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Oxford University Hospitals NHS Foundation Trust
OCE

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Factors determining admission

The primary question we ask when considering a potential admission is:

Would admission to the Oxford Centre for Enablement offer this person something that will improve outcome over and above the outcomes from services already available?

If the answer is ‘yes’, then we will consider admission provided that funding is available. The questions that help inform this decision (and sometimes the timing of admission) are as follows:

Does the patient have a problem or condition within our area of expertise?

Namely:

  • any neurological disorder or neuromuscular condition
    • acquired or congenital
    • single incident (e.g. stroke), progressive (e.g. multiple sclerosis, Huntington’s disease) or fixed (e.g. previous spinal cord injury or stroke)
  • any clinical problem or problems arising from the condition, including secondary problems such as emotional problems, contractures or skin pressure ulcers
  • a condition that mimics a neurological condition (i.e. a functional disorder) [very rarely admitted]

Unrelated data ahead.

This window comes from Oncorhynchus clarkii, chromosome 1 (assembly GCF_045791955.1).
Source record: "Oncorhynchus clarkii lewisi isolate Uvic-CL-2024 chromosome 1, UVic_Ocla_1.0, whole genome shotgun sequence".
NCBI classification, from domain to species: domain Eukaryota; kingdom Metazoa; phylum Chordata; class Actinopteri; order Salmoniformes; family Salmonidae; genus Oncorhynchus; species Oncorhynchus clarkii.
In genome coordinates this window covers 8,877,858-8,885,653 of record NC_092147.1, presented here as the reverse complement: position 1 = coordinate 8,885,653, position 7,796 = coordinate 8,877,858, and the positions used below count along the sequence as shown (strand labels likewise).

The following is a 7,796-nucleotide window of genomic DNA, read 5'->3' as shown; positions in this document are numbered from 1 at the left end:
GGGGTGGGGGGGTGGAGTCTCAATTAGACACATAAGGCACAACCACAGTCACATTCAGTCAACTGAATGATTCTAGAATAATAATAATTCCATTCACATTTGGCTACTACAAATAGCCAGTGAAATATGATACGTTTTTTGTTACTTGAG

Would admission be safe?

This usually excludes:

  • Patients who are physiologically (medically) unstable, usually equated to needing:
    • routine observations more than daily and/or
    • intravenous treatments on a continuous basis and/or
    • needing specialist observations and/or treatments delivered more that daily
  • Aged under 16 years (we do not have paediatric cover)

Would admission lead to a benefit?

This is determined as follows:

  • There is a clinically determined goal for the admission:
    • assessment of condition and prognosis, to inform management plans
    • provision of specific treatment(s) to achieve a change in activities

and

  • The patient has a new onset disabling condition, or a new problem in the context of a known, pre-existing condition

and/or

  • The patient has had or is at risk of a change in their condition requiring action.

and/or

  • The patient needs the involvement of a multidisciplinary specialist team.

Would an alternative be equally or more effective and/or efficient?

Would an alternative:

  • Meet the patient’s clinical care needs safely
  • Meet the patient’s rehabilitation needs at least as well, or better
  • Deliver the service in an appropriate and timely way
  • Using less (or at least no more) resources

Patients requiring extra time

Patients with the following needs are suitable for admission but may require extra time to ensure safe care is available:

  • on a ventilator or with a tracheostomy
  • wandering and liable to escape
  • unpredictably very aggressive